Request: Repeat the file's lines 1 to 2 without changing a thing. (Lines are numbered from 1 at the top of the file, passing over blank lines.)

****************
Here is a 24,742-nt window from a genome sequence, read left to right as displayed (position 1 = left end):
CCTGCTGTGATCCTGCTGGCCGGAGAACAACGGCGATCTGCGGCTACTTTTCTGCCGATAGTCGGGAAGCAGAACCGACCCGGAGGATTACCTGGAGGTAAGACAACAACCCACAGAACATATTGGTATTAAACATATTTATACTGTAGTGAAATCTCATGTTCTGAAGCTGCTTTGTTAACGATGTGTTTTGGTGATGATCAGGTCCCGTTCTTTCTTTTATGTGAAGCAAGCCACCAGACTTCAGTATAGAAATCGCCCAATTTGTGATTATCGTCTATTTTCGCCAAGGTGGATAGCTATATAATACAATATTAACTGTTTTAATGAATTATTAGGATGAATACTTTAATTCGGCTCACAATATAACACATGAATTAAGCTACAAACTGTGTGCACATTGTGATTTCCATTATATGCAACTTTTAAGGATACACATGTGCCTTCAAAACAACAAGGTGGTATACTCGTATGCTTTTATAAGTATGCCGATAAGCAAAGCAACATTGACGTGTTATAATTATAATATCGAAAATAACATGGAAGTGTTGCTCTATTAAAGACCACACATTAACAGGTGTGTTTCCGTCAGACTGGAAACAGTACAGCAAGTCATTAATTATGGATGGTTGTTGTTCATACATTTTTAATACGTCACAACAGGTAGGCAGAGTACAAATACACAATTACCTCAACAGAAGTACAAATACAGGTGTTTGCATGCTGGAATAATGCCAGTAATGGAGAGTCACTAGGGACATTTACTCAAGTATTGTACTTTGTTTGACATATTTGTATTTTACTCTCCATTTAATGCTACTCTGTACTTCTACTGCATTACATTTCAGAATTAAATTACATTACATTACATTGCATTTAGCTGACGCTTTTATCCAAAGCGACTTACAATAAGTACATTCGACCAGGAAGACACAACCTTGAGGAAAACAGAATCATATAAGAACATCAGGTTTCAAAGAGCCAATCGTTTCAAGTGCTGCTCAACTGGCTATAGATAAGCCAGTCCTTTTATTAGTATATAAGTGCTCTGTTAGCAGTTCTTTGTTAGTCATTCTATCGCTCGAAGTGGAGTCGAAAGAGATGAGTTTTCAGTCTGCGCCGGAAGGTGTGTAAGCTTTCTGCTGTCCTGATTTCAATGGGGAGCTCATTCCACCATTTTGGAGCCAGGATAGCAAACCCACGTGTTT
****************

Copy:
Here is a 24,742-nt window from a genome sequence, read left to right as displayed (position 1 = left end):
CCTGCTGTGATCCTGCTGGCCGGAGAACAACGGCGATCTGCGGCTACTTTTCTGCCGATAGTCGGGAAGCAGAACCGACCCGGAGGATTACCTGGAGGTAAGACAACAACCCACAGAACATATTGGTATTAAACATATTTATACTGTAGTGAAATCTCATGTTCTGAAGCTGCTTTGTTAACGATGTGTTTTGGTGATGATCAGGTCCCGTTCTTTCTTTTATGTGAAGCAAGCCACCAGACTTCAGTATAGAAATCGCCCAATTTGTGATTATCGTCTATTTTCGCCAAGGTGGATAGCTATATAATACAATATTAACTGTTTTAATGAATTATTAGGATGAATACTTTAATTCGGCTCACAATATAACACATGAATTAAGCTACAAACTGTGTGCACATTGTGATTTCCATTATATGCAACTTTTAAGGATACACATGTGCCTTCAAAACAACAAGGTGGTATACTCGTATGCTTTTATAAGTATGCCGATAAGCAAAGCAACATTGACGTGTTATAATTATAATATCGAAAATAACATGGAAGTGTTGCTCTATTAAAGACCACACATTAACAGGTGTGTTTCCGTCAGACTGGAAACAGTACAGCAAGTCATTAATTATGGATGGTTGTTGTTCATACATTTTTAATACGTCACAACAGGTAGGCAGAGTACAAATACACAATTACCTCAACAGAAGTACAAATACAGGTGTTTGCATGCTGGAATAATGCCAGTAATGGAGAGTCACTAGGGACATTTACTCAAGTATTGTACTTTGTTTGACATATTTGTATTTTACTCTCCATTTAATGCTACTCTGTACTTCTACTGCATTACATTTCAGAATTAAATTACATTACATTACATTGCATTTAGCTGACGCTTTTATCCAAAGCGACTTACAATAAGTACATTCGACCAGGAAGACACAACCTTGAGGAAAACAGAATCATATAAGAACATCAGGTTTCAAAGAGCCAATCGTTTCAAGTGCTGCTCAACTGGCTATAGATAAGCCAGTCCTTTTATTAGTATATAAGTGCTCTGTTAGCAGTTCTTTGTTAGTCATTCTATCGCTCGAAGTGGAGTCGAAAGAGATGAGTTTTCAGTCTGCGCCGGAAGGTGTGTAAGCTTTCTGCTGTCCTGATTTCAATGGGGAGCTCATTCCACCATTTTGGAGCCAGGATAGCAAACCCACGTGTTT